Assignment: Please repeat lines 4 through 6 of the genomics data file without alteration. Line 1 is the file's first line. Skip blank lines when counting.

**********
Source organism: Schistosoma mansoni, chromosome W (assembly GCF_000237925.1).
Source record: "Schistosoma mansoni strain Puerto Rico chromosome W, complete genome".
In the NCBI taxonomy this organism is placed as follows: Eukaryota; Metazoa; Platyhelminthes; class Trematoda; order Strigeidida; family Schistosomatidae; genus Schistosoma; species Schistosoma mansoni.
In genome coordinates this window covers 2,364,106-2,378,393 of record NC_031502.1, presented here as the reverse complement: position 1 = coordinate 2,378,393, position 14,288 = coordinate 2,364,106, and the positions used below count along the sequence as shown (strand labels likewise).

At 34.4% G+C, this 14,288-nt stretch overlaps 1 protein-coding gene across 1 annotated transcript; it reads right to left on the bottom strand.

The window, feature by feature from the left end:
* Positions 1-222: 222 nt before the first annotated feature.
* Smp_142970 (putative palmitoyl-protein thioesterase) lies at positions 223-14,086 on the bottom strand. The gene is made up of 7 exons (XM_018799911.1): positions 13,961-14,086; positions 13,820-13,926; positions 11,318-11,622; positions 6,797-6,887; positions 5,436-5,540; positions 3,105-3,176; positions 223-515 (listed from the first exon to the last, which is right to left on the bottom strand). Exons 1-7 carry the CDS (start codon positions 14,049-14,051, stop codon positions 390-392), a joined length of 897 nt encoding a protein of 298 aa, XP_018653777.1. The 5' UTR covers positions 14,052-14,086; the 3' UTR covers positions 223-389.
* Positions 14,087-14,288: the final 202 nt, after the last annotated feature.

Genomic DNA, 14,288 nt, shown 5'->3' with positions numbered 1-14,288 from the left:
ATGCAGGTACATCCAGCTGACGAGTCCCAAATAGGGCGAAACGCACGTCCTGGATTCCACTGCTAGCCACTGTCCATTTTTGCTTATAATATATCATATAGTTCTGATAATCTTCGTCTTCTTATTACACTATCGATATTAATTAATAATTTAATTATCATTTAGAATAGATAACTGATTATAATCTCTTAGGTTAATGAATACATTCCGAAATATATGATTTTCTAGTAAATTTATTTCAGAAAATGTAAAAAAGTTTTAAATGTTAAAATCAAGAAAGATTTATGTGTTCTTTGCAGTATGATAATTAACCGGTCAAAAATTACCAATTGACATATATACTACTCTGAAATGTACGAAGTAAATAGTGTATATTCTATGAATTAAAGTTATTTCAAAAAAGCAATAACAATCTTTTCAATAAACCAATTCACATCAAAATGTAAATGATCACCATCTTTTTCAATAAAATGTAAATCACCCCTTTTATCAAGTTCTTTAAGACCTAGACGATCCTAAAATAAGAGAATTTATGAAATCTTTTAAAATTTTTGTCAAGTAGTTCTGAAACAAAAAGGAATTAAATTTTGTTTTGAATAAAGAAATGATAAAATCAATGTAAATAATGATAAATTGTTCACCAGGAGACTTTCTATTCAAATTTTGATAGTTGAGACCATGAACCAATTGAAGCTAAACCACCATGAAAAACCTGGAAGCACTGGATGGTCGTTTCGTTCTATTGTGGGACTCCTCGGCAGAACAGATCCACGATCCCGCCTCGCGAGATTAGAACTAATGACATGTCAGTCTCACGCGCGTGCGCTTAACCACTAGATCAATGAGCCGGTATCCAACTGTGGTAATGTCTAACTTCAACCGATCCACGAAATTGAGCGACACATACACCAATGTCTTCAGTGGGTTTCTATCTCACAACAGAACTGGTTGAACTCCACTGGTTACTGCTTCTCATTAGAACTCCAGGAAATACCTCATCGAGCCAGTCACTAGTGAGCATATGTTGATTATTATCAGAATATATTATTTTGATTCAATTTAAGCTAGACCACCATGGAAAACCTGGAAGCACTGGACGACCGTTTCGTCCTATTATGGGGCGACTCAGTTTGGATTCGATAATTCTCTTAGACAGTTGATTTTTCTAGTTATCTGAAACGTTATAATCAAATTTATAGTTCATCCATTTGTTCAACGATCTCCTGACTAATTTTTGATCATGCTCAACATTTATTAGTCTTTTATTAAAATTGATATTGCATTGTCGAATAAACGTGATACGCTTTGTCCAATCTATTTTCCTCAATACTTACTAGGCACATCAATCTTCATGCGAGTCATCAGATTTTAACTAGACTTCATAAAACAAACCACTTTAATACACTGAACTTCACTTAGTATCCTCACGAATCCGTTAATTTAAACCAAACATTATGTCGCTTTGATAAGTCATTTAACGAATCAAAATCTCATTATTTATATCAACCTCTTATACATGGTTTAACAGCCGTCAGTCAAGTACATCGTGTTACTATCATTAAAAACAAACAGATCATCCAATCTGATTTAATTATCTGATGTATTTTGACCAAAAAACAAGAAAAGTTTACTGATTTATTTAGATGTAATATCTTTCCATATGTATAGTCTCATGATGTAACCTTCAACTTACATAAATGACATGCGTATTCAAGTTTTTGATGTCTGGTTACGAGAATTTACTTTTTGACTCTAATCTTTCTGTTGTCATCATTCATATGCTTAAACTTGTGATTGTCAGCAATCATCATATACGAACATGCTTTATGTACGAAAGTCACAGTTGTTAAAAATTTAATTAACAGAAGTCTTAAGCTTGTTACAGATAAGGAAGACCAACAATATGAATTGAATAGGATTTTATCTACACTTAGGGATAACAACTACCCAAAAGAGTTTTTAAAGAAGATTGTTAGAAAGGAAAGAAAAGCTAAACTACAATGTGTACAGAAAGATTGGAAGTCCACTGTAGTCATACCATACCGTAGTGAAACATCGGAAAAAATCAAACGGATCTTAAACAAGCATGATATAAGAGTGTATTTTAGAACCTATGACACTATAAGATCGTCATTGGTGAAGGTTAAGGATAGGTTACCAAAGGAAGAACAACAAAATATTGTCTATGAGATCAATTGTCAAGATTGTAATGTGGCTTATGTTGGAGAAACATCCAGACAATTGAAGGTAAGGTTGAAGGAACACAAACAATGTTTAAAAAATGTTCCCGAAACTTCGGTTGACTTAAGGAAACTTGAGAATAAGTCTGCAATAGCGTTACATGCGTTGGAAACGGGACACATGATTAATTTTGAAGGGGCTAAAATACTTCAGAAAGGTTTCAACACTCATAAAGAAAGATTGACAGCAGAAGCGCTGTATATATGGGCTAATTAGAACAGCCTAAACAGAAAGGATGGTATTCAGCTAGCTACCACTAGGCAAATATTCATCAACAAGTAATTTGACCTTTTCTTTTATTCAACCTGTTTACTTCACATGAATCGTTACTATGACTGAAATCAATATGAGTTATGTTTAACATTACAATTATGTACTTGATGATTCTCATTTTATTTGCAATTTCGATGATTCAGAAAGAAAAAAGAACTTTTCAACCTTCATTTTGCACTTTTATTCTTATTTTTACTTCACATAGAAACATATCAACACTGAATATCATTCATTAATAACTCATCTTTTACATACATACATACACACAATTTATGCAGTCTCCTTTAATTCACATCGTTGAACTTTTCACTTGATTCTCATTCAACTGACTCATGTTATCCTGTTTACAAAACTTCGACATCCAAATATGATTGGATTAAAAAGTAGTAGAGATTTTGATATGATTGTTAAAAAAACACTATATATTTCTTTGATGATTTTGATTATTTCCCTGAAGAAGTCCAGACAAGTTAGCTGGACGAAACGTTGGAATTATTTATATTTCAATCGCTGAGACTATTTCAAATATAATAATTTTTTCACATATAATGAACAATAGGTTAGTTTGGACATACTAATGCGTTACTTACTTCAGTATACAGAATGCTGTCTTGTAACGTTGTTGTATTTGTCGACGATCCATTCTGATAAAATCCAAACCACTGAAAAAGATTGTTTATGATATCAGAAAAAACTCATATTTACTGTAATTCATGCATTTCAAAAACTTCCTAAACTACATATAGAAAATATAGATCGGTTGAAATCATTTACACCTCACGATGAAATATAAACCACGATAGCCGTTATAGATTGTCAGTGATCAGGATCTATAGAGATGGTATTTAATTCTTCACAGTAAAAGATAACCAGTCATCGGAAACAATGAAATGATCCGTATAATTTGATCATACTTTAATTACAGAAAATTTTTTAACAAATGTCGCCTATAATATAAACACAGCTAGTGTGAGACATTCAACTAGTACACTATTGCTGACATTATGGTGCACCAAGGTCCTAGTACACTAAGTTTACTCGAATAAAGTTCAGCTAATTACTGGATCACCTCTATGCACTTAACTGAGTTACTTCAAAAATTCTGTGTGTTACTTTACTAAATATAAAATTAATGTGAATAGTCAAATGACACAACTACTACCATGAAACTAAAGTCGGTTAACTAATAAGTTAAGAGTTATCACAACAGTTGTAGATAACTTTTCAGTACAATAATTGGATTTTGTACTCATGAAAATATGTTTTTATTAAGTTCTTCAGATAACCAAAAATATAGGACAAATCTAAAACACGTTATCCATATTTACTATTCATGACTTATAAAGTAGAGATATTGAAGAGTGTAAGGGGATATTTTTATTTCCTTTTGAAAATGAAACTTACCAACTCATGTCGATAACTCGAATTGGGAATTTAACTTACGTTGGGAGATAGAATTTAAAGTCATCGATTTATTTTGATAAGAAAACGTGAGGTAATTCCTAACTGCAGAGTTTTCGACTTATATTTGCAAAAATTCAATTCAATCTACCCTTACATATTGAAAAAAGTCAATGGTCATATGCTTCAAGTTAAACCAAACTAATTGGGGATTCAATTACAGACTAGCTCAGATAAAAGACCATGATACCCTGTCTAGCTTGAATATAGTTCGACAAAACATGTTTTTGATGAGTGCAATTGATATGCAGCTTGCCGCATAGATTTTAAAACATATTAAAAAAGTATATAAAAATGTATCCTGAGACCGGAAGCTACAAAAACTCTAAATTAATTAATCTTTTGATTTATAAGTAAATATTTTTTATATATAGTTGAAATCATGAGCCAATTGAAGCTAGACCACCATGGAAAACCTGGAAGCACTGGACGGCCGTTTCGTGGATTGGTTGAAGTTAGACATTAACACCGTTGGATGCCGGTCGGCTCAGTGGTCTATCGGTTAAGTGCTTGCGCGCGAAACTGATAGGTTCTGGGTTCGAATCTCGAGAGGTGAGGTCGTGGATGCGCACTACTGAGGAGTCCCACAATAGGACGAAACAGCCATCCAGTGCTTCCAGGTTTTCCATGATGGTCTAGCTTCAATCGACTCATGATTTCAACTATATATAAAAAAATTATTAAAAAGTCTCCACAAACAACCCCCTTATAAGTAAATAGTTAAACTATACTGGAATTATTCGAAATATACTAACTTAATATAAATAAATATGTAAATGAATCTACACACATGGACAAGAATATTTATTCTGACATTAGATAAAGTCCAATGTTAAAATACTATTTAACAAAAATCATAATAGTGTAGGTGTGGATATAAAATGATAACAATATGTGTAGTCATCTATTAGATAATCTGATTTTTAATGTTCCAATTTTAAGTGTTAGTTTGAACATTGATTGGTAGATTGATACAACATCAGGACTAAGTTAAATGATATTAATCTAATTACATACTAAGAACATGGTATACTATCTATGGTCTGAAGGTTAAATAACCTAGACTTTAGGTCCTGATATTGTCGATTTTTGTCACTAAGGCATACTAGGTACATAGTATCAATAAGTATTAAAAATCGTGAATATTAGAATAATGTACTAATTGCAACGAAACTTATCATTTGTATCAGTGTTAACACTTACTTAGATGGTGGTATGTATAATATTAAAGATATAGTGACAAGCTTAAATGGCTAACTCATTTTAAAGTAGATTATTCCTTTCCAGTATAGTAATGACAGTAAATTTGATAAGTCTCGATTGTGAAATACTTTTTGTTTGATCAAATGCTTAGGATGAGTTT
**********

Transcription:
In genome coordinates this window covers 2,364,106-2,378,393 of record NC_031502.1, presented here as the reverse complement: position 1 = coordinate 2,378,393, position 14,288 = coordinate 2,364,106, and the positions used below count along the sequence as shown (strand labels likewise).

At 34.4% G+C, this 14,288-nt stretch overlaps 1 protein-coding gene across 1 annotated transcript; it reads right to left on the bottom strand.

The window, feature by feature from the left end: